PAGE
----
There is no Jacobi-like functional equation for your $\phi(x)$. Nevertheless, with a bit of analysis, we can determine its asymptotic behavior as $x\to\infty$ and as $x\to 0+$.

When $x>0$ is large, the leading term $p=2$ dominates, so we have the asymptotics
$$\phi(x)\sim e^{-4\pi x},\qquad x\to\infty.$$

When $x>0$ is small, we use the prime number theorem in the form
$$\pi(x)\sim\mathrm{Li}(x):=\int_2^x\frac{dt}{\log t}.$$
Using this result and integration by parts, we get, as $x\to 0+$,
\begin{align*} \phi(x)&=\int_{2-}^\infty e^{-t^2\pi x}\,d\pi(t)
=\int_2^\infty \pi(t)\,d(-e^{-t^2\pi x})\\
&\sim \int_2^\infty \mathrm{Li}(t)\,d(-e^{-t^2\pi x})
=\int_2^\infty e^{-t^2\pi x}\,d\,\mathrm{Li}(t)
=\int_2^\infty e^{-t^2\pi x}\,\frac{dt}{\log t}.
\end{align*}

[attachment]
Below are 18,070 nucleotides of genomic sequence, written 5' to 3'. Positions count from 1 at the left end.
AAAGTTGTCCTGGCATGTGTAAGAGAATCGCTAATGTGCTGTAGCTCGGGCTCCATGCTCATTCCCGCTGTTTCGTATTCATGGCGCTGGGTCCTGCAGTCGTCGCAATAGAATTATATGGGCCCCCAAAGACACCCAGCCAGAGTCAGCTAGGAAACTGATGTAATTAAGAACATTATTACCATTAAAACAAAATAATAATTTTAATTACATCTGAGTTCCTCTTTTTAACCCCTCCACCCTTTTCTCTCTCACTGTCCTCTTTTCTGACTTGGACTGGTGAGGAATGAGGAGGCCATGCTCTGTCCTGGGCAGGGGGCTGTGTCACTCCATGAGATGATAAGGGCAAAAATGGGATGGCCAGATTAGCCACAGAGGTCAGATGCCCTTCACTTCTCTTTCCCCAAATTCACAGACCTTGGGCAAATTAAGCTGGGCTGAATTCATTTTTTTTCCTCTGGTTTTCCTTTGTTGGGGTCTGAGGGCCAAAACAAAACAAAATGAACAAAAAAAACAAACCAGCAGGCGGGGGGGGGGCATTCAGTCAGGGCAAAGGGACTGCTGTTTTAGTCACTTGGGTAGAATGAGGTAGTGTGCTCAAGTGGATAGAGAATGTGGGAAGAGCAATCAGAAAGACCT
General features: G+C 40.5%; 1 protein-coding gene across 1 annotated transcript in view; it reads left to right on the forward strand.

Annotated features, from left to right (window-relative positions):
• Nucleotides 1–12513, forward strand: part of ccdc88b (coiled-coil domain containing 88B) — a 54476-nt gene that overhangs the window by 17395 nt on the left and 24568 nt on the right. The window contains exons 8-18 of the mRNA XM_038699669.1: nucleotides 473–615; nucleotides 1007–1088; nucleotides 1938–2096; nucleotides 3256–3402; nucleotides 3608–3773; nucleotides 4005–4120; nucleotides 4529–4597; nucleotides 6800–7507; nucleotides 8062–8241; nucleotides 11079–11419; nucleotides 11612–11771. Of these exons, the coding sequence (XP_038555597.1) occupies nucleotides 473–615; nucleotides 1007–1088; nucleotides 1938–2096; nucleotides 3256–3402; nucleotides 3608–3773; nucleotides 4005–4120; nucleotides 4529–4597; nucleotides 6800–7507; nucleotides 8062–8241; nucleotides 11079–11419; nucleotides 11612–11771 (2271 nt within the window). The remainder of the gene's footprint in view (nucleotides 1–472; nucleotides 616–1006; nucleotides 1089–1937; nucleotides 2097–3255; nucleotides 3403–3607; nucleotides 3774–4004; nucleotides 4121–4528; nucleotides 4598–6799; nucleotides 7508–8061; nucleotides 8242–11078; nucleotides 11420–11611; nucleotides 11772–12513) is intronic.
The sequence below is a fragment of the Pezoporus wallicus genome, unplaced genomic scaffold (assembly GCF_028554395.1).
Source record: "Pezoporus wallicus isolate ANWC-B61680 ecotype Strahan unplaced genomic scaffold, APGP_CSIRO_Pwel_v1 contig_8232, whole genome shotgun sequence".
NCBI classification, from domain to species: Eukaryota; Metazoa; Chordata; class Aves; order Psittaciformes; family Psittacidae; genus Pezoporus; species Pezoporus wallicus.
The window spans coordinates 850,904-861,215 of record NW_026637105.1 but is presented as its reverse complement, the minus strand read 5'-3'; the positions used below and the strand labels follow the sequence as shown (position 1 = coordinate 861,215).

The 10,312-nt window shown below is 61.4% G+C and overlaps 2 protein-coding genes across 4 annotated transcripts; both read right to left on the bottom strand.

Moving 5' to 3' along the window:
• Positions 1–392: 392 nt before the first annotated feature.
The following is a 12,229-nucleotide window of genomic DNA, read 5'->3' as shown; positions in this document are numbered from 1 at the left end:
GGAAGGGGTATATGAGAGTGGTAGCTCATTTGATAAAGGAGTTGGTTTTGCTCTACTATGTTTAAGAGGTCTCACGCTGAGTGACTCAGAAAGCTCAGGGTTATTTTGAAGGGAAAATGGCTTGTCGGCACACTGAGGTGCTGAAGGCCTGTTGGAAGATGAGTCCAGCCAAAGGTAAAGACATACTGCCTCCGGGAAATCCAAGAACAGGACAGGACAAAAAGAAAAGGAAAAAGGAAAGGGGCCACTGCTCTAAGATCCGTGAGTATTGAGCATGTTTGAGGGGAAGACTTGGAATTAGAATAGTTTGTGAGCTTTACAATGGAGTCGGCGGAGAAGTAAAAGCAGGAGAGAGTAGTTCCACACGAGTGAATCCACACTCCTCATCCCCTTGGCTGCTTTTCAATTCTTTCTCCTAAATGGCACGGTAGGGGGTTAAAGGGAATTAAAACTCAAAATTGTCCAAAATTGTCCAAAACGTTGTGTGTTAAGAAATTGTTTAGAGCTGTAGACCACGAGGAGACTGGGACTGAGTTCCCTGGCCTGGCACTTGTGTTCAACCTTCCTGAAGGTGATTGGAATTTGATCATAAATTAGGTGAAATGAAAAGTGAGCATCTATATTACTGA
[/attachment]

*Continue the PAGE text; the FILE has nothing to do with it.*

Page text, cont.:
Making the change of variable $t=u/\sqrt{x}$ in the last integral, we get
$$\phi(x)\sim\frac{1}{\sqrt{x}}\int_{2\sqrt{x}}^\infty e^{-u^2\pi}\frac{du}{\log(u/\sqrt{x})},\qquad x\to 0+.$$
Now the denominator $\log(u/\sqrt{x})$ always exceeds $2$, but for the bulk of the integral it is $\sim\log(1/\sqrt{x})$. More precisely, with the notation $r(x)=\sqrt{\log(1/x)}$, we can estimate the integral as
\begin{align*}
\int_{2\sqrt{x}}^\infty e^{-u^2\pi}\frac{du}{\log(u/\sqrt{x})}&=\int_{2\sqrt{x}}^{\exp(-r(x))}+\int_{\exp(-r(x))}^{\exp(r(x))}+\int_{\exp(r(x))}^\infty\\[8pt]
&=O(e^{-r(x)})+\frac{1+o(1)}{\log(1/\sqrt{x})}\int_{\exp(-r(x))}^{\exp(r(x))}e^{-u^2\pi}\,du+O(e^{-r(x)})\\[8pt]
&=\frac{1/2+o(1)}{\log(1/\sqrt{x})}=\frac{1+o(1)}{\log(1/x)}.
\end{align*}
Hence we have proved that
$$ \phi(x)\sim\frac{1}{\sqrt{x}\log(1/x)},\qquad x\to 0+.$$